In the most recent Supreme Court decision issued on bankruptcy, Bullock v. BankChampaign, N.A., No. 11-1518, slip op. (May 13, 2013), the High Court finally defined “defalcation” as that term is used in section 523(a)(4) of the Bankruptcy Code. That provision excepts debts from discharge where the debts arise from “fraud or defalcation while acting in a fiduciary capacity, embezzlement or larceny.” 11 U.S.C. § 523(a)(4).
In this case, the debtor was the nonprofessional trustee of a family trust established by the debtor’s father for the benefit of the father’s five children. The trust agreement allowed the trustee to borrow money from the trust, provided that the money was repaid with interest. Over the life of the trust, the debtor, acting as trustee, borrowed money on several occasions, each time for non-trust purposes—for example, to repay the father’s debts, to purchase a mill for the mother and debtor, and to purchase real property for the debtor and his wife. Each time, however, the debtor repaid the trust funds with interest as required by the trust documents. The present issue came to light when the debtor’s brother, a trust beneficiary, sued the debtor in state court for breaches of fiduciary duty—specifically, for self-dealing with money borrowed from the trust. The state court found that the debtor’s self-dealing constituted a breach of fiduciary duty and entered judgment against the debtor to return all ill-gotten gains, including the debtor’s interests in the mill, to the trust and its beneficiaries. When the debtor was unable to liquidate his interests in the mill to repay the court-ordered judgment, he filed for bankruptcy.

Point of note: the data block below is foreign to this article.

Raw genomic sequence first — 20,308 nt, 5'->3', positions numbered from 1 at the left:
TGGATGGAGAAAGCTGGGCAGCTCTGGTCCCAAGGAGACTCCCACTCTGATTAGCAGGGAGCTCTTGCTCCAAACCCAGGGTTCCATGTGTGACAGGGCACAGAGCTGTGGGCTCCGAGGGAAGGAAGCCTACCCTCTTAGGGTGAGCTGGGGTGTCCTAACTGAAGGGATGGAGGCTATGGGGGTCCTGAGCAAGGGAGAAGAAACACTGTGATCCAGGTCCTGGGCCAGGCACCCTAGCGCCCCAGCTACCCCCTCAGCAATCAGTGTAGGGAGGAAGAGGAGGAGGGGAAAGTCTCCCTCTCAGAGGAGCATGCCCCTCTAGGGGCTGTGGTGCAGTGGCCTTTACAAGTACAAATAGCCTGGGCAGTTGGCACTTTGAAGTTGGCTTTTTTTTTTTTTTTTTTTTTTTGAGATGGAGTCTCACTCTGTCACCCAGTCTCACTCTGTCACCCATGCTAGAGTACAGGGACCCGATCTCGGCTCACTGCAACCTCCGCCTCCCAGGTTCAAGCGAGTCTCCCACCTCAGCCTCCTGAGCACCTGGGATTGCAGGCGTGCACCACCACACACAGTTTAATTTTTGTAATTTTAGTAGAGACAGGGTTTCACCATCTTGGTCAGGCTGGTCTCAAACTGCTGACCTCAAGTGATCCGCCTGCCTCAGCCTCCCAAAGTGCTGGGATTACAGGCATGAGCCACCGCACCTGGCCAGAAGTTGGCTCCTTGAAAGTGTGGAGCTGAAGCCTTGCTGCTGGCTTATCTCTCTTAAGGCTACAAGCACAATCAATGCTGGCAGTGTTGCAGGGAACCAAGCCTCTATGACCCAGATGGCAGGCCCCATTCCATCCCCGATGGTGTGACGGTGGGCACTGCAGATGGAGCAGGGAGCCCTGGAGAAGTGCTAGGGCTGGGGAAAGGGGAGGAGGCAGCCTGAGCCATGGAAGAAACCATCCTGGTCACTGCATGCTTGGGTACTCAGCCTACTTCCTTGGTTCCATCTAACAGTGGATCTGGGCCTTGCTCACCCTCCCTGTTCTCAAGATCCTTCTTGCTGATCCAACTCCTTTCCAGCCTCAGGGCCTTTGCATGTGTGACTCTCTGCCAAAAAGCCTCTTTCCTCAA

In bankruptcy, the new trustee (BankChampaign) brought an action under section 523(a)(4) to have the debtor’s obligations to the trust declared non-dischargeable. The bankruptcy court agreed that the debt arose from “defalcation while acting in a fiduciary capacity,” and it awarded judgment in favor of BankChampaign. The district court affirmed but questioned BankChampaign’s motives for pursuing the debtor rather than liquidating the trust principal. The Eleventh Circuit applied an objective standard and concluded that the debtor’s actions were “objectively reckless,” thus warranting a finding of defalcation.